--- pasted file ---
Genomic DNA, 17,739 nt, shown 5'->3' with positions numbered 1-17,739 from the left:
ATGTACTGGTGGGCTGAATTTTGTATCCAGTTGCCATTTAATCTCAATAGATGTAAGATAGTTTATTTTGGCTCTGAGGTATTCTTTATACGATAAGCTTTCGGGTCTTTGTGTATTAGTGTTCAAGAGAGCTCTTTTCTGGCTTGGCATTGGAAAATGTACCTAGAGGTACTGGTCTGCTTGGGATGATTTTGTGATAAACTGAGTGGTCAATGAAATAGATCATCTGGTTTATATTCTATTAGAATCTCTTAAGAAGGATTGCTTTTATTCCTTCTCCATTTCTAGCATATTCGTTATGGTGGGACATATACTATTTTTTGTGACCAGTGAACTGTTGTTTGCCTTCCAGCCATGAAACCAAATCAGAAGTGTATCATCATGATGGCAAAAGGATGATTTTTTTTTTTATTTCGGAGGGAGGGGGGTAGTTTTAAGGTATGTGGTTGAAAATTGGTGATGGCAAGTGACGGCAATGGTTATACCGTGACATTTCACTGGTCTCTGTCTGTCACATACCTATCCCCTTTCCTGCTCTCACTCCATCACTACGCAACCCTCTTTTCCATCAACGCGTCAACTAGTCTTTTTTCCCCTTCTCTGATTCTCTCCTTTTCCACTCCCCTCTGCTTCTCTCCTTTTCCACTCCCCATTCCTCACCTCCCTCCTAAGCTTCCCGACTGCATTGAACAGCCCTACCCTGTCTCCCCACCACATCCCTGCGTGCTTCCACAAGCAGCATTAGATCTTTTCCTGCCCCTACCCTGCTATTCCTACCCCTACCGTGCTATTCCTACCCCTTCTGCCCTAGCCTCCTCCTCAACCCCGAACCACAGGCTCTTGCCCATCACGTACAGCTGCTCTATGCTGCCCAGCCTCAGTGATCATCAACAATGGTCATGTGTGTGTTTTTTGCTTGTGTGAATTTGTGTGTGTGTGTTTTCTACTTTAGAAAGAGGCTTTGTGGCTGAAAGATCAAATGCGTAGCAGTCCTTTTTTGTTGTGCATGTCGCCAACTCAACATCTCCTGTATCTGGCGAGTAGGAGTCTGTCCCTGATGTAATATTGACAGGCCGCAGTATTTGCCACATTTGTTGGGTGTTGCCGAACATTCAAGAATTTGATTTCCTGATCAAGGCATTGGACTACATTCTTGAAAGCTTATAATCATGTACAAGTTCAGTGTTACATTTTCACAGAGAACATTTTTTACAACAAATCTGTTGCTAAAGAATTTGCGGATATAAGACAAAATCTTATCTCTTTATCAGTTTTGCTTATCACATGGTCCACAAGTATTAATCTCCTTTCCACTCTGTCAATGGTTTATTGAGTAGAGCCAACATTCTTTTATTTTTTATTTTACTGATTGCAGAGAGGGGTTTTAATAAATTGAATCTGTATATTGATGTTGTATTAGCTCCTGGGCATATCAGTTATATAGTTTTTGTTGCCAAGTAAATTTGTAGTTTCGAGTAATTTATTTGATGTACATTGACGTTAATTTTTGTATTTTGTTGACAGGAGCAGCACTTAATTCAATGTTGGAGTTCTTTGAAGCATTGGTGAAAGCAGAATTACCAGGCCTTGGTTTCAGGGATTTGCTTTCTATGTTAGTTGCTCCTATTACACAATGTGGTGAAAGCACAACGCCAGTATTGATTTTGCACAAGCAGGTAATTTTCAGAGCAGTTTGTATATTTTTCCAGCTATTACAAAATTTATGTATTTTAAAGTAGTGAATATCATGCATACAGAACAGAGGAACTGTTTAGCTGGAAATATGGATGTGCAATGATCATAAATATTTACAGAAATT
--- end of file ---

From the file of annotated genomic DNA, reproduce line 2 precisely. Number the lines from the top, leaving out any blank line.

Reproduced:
ATGTACTGGTGGGCTGAATTTTGTATCCAGTTGCCATTTAATCTCAATAGATGTAAGATAGTTTATTTTGGCTCTGAGGTATTCTTTATACGATAAGCTTTCGGGTCTTTGTGTATTAGTGTTCAAGAGAGCTCTTTTCTGGCTTGGCATTGGAAAATGTACCTAGAGGTACTGGTCTGCTTGGGATGATTTTGTGATAAACTGAGTGGTCAATGAAATAGATCATCTGGTTTATATTCTATTAGAATCTCTTAAGAAGGATTGCTTTTATTCCTTCTCCATTTCTAGCATATTCGTTATGGTGGGACATATACTATTTTTTGTGACCAGTGAACTGTTGTTTGCCTTCCAGCCATGAAACCAAATCAGAAGTGTATCATCATGATGGCAAAAGGATGATTTTTTTTTTTATTTCGGAGGGAGGGGGGTAGTTTTAAGGTATGTGGTTGAAAATTGGTGATGGCAAGTGACGGCAATGGTTATACCGTGACATTTCACTGGTCTCTGTCTGTCACATACCTATCCCCTTTCCTGCTCTCACTCCATCACTACGCAACCCTCTTTTCCATCAACGCGTCAACTAGTCTTTTTTCCCCTTCTCTGATTCTCTCCTTTTCCACTCCCCTCTGCTTCTCTCCTTTTCCACTCCCCATTCCTCACCTCCCTCCTAAGCTTCCCGACTGCATTGAACAGCCCTACCCTGTCTCCCCACCACATCCCTGCGTGCTTCCACAAGCAGCATTAGATCTTTTCCTGCCCCTACCCTGCTATTCCTACCCCTACCGTGCTATTCCTACCCCTTCTGCCCTAGCCTCCTCCTCAACCCCGAACCACAGGCTCTTGCCCATCACGTACAGCTGCTCTATGCTGCCCAGCCTCAGTGATCATCAACAATGGTCATGTGTGTGTTTTTTGCTTGTGTGAATTTGTGTGTGTGTGTTTTCTACTTTAGAAAGAGGCTTTGTGGCTGAAAGATCAAATGCGTAGCAGTCCTTTTTTGTTGTGCATGTCGCCAACTCAACATCTCCTGTATCTGGCGAGTAGGAGTCTGTCCCTGATGTAATATTGACAGGCCGCAGTATTTGCCACATTTGTTGGGTGTTGCCGAACATTCAAGAATTTGATTTCCTGATCAAGGCATTGGACTACATTCTTGAAAGCTTATAATCATGTACAAGTTCAGTGTTACATTTTCACAGAGAACATTTTTTACAACAAATCTGTTGCTAAAGAATTTGCGGATATAAGACAAAATCTTATCTCTTTATCAGTTTTGCTTATCACATGGTCCACAAGTATTAATCTCCTTTCCACTCTGTCAATGGTTTATTGAGTAGAGCCAACATTCTTTTATTTTTTATTTTACTGATTGCAGAGAGGGGTTTTAATAAATTGAATCTGTATATTGATGTTGTATTAGCTCCTGGGCATATCAGTTATATAGTTTTTGTTGCCAAGTAAATTTGTAGTTTCGAGTAATTTATTTGATGTACATTGACGTTAATTTTTGTATTTTGTTGACAGGAGCAGCACTTAATTCAATGTTGGAGTTCTTTGAAGCATTGGTGAAAGCAGAATTACCAGGCCTTGGTTTCAGGGATTTGCTTTCTATGTTAGTTGCTCCTATTACACAATGTGGTGAAAGCACAACGCCAGTATTGATTTTGCACAAGCAGGTAATTTTCAGAGCAGTTTGTATATTTTTCCAGCTATTACAAAATTTATGTATTTTAAAGTAGTGAATATCATGCATACAGAACAGAGGAACTGTTTAGCTGGAAATATGGATGTGCAATGATCATAAATATTTACAGAAATT